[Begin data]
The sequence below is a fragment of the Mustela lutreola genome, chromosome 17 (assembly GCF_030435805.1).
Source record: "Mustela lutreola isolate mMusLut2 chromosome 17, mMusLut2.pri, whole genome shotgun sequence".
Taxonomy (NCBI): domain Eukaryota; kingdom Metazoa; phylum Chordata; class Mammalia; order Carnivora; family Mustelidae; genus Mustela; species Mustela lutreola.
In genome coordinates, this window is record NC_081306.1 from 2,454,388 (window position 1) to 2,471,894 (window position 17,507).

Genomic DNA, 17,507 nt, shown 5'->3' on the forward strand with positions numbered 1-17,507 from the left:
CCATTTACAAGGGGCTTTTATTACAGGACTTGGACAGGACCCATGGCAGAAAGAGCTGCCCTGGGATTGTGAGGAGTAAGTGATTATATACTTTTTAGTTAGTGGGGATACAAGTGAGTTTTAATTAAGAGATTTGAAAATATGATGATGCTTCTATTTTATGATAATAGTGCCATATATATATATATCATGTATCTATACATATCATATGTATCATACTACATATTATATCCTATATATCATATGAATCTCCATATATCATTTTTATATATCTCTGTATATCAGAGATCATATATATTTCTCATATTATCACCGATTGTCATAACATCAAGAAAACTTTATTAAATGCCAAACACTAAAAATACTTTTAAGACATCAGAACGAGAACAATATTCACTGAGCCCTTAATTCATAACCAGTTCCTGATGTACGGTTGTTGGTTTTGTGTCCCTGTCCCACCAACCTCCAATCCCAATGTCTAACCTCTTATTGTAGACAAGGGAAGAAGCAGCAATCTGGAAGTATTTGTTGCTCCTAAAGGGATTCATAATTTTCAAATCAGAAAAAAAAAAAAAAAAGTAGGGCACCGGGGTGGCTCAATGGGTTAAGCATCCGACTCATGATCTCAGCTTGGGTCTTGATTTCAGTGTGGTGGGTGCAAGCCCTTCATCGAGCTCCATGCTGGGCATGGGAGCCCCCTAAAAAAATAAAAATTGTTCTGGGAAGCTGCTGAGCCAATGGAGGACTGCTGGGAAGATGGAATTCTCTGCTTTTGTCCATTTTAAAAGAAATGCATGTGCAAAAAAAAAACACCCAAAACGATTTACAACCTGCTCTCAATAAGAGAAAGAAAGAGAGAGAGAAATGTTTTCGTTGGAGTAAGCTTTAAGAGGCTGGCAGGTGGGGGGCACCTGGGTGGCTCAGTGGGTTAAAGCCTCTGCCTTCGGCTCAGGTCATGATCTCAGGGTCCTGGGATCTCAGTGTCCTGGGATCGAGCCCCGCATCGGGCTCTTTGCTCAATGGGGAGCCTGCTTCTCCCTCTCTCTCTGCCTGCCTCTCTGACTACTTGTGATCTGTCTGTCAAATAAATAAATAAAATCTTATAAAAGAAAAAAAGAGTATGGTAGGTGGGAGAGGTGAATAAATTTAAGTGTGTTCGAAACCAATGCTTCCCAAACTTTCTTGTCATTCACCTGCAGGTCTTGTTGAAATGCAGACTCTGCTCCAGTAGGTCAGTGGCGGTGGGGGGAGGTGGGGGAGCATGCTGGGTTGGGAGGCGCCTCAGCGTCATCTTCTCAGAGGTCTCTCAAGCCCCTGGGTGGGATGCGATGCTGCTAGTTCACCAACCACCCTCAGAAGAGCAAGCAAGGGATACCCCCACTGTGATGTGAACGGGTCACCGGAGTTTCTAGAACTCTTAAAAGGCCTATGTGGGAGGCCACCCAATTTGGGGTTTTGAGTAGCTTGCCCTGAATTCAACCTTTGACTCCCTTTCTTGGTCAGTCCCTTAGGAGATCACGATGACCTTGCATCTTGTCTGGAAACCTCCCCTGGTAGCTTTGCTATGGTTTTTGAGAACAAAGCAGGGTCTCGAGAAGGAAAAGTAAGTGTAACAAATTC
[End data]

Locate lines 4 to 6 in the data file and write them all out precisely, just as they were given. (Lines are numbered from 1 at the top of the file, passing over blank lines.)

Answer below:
In genome coordinates, this window is record NC_081306.1 from 2,454,388 (window position 1) to 2,471,894 (window position 17,507).

Genomic DNA, 17,507 nt, shown 5'->3' on the forward strand with positions numbered 1-17,507 from the left:
CCATTTACAAGGGGCTTTTATTACAGGACTTGGACAGGACCCATGGCAGAAAGAGCTGCCCTGGGATTGTGAGGAGTAAGTGATTATATACTTTTTAGTTAGTGGGGATACAAGTGAGTTTTAATTAAGAGATTTGAAAATATGATGATGCTTCTATTTTATGATAATAGTGCCATATATATATATATCATGTATCTATACATATCATATGTATCATACTACATATTATATCCTATATATCATATGAATCTCCATATATCATTTTTATATATCTCTGTATATCAGAGATCATATATATTTCTCATATTATCACCGATTGTCATAACATCAAGAAAACTTTATTAAATGCCAAACACTAAAAATACTTTTAAGACATCAGAACGAGAACAATATTCACTGAGCCCTTAATTCATAACCAGTTCCTGATGTACGGTTGTTGGTTTTGTGTCCCTGTCCCACCAACCTCCAATCCCAATGTCTAACCTCTTATTGTAGACAAGGGAAGAAGCAGCAATCTGGAAGTATTTGTTGCTCCTAAAGGGATTCATAATTTTCAAATCAGAAAAAAAAAAAAAAAAGTAGGGCACCGGGGTGGCTCAATGGGTTAAGCATCCGACTCATGATCTCAGCTTGGGTCTTGATTTCAGTGTGGTGGGTGCAAGCCCTTCATCGAGCTCCATGCTGGGCATGGGAGCCCCCTAAAAAAATAAAAATTGTTCTGGGAAGCTGCTGAGCCAATGGAGGACTGCTGGGAAGATGGAATTCTCTGCTTTTGTCCATTTTAAAAGAAATGCATGTGCAAAAAAAAAACACCCAAAACGATTTACAACCTGCTCTCAATAAGAGAAAGAAAGAGAGAGAGAAATGTTTTCGTTGGAGTAAGCTTTAAGAGGCTGGCAGGTGGGGGGCACCTGGGTGGCTCAGTGGGTTAAAGCCTCTGCCTTCGGCTCAGGTCATGATCTCAGGGTCCTGGGATCTCAGTGTCCTGGGATCGAGCCCCGCATCGGGCTCTTTGCTCAATGGGGAGCCTGCTTCTCCCTCTCTCTCTGCCTGCCTCTCTGACTACTTGTGATCTGTCTGTCAAATAAATAAATAAAATCTTATAAAAGAAAAAAAGAGTATGGTAGGTGGGAGAGGTGAATAAATTTAAGTGTGTTCGAAACCAATGCTTCCCAAACTTTCTTGTCATTCACCTGCAGGTCTTGTTGAAATGCAGACTCTGCTCCAGTAGGTCAGTGGCGGTGGGGGGAGGTGGGGGAGCATGCTGGGTTGGGAGGCGCCTCAGCGTCATCTTCTCAGAGGTCTCTCAAGCCCCTGGGTGGGATGCGATGCTGCTAGTTCACCAACCACCCTCAGAAGAGCAAGCAAGGGATACCCCCACTGTGATGTGAACGGGTCACCGGAGTTTCTAGAACTCTTAAAAGGCCTATGTGGGAGGCCACCCAATTTGGGGTTTTGAGTAGCTTGCCCTGAATTCAACCTTTGACTCCCTTTCTTGGTCAGTCCCTTAGGAGATCACGATGACCTTGCATCTTGTCTGGAAACCTCCCCTGGTAGCTTTGCTATGGTTTTTGAGAACAAAGCAGGGTCTCGAGAAGGAAAAGTAAGTGTAACAAATTC